Penny and Pearl have arrived on the farm!
I have wanted to add sheep to my fiber herd for years, but I always came up with a reason to put it off. Until this Spring that is, when various changes steamrolled my usual no-sheep-yet excuses. I talked to my partner and started doing more research on breeds that would work best for us. We spent a delightful day at the MD Sheep and Wool festival talking to shepherds, visiting sheep, collecting business cards, and buying fleece from our top 3 breeds.
We had narrowed down our choices and to my surprise I found that my #1 breed, Jacob sheep, had been replaced with the Hog Island sheep from Virginia. To further my research, I washed and spun the Hog Island fleece I’d purchased and loved the tweedy yarn it made. We visited Mt. Vernon, purchased a black fleece, and talked about buying a few wethers. P and I were busy planning fencing and sheep shelter. And that’s when I threw a wrench into the whole thing.
Thinking back to when I first started with llamas and alpacas, all of whom were rescues, I started wondering how often sheep show up in rescues. So, I pulled up the websites and poked around on the pages of the rescues in our area. Finding no sheep, I decided to check the Petfinder website for sheep in MD and PA. And there they were, two little Jacob sheep ewes at a rescue in PA. They were within a 2 hour drive, and Jacobs were #2 on my breed list. Uh oh.
When I sent the rescue’s link (http://oneliferescue.org/) to P, I expected to be reminded of our decision to start with Hog Island sheep. But, no. His question was “when are you getting those ewes?” He knows me well and is just as dedicated to animal welfare. I filled out the adoption application, emailed the rescue, and waited while they checked my references. We didn’t have to wait too long for our approval. Penny and Pearl would be coming home with us! We made arrangements to pick up the girls that Sunday afternoon, and got to work on the fence and sheep shed.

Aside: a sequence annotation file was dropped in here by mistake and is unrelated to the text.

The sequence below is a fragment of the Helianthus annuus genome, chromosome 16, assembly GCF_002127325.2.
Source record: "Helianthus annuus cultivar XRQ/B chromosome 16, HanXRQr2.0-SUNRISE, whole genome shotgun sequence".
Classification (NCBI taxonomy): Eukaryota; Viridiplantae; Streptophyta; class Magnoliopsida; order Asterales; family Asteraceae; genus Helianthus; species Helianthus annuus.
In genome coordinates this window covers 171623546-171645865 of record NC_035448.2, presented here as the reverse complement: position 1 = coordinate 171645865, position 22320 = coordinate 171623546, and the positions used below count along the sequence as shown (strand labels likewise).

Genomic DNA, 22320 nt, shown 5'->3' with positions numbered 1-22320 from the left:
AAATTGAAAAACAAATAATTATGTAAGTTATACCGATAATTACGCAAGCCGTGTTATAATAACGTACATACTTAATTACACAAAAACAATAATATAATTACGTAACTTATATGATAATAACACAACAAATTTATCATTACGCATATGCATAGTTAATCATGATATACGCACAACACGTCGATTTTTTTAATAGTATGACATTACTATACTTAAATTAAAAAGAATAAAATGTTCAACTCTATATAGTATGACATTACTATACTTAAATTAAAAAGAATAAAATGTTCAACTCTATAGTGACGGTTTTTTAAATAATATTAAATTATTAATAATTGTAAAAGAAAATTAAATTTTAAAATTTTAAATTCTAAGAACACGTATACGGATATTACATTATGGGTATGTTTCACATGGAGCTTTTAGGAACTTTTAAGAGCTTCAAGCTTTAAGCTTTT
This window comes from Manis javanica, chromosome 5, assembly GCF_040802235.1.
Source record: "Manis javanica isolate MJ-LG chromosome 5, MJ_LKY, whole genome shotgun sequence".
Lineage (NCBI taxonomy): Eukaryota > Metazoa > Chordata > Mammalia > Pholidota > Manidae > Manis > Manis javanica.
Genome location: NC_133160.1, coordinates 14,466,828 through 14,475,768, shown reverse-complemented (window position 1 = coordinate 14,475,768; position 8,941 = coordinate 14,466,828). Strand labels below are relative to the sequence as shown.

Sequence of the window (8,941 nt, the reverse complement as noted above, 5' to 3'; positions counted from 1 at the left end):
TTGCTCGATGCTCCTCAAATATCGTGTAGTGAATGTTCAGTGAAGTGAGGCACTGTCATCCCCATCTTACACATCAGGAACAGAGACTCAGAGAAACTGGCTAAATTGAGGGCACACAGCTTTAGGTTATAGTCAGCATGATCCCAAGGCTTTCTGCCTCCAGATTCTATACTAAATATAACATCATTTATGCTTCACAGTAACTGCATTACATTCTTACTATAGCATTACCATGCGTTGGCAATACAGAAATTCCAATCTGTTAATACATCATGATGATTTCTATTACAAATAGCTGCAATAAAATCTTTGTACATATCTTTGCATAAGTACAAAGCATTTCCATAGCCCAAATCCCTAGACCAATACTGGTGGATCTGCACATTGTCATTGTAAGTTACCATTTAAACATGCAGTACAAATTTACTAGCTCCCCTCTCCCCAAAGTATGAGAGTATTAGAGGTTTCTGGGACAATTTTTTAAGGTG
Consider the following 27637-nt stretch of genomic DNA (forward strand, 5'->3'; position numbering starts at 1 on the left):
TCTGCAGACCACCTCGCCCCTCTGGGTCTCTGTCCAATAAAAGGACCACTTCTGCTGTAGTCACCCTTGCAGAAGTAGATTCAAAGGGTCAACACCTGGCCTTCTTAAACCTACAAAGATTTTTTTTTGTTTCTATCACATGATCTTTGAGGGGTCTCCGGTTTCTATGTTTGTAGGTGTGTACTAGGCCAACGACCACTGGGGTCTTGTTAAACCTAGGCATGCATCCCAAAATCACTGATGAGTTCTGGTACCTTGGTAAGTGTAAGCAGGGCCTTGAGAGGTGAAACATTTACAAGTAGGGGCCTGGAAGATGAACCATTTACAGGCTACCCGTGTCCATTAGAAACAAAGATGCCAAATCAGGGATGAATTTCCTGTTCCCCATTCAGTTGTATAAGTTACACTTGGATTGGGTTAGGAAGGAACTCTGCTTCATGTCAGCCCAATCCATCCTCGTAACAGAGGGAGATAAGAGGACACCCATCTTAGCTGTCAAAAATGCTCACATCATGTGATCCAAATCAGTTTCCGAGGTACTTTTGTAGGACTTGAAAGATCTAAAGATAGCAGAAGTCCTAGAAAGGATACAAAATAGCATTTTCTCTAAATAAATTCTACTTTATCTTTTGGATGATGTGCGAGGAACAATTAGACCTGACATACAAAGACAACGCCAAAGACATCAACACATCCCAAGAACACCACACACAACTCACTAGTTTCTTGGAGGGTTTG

Today marks Penny and Pearl’s first full week with us. They are still quite young, and the folks at the rescue did a wonderful job with them. The girls are curious, friendly, and surprisingly affectionate. I’m looking forward to getting my hands on some of the beautiful Jacob fleece. Hog Island sheep are still on our list, but right now I’m going to concentrate on these two girls, and learn as much as I can about shepherding before we begin growing our flock.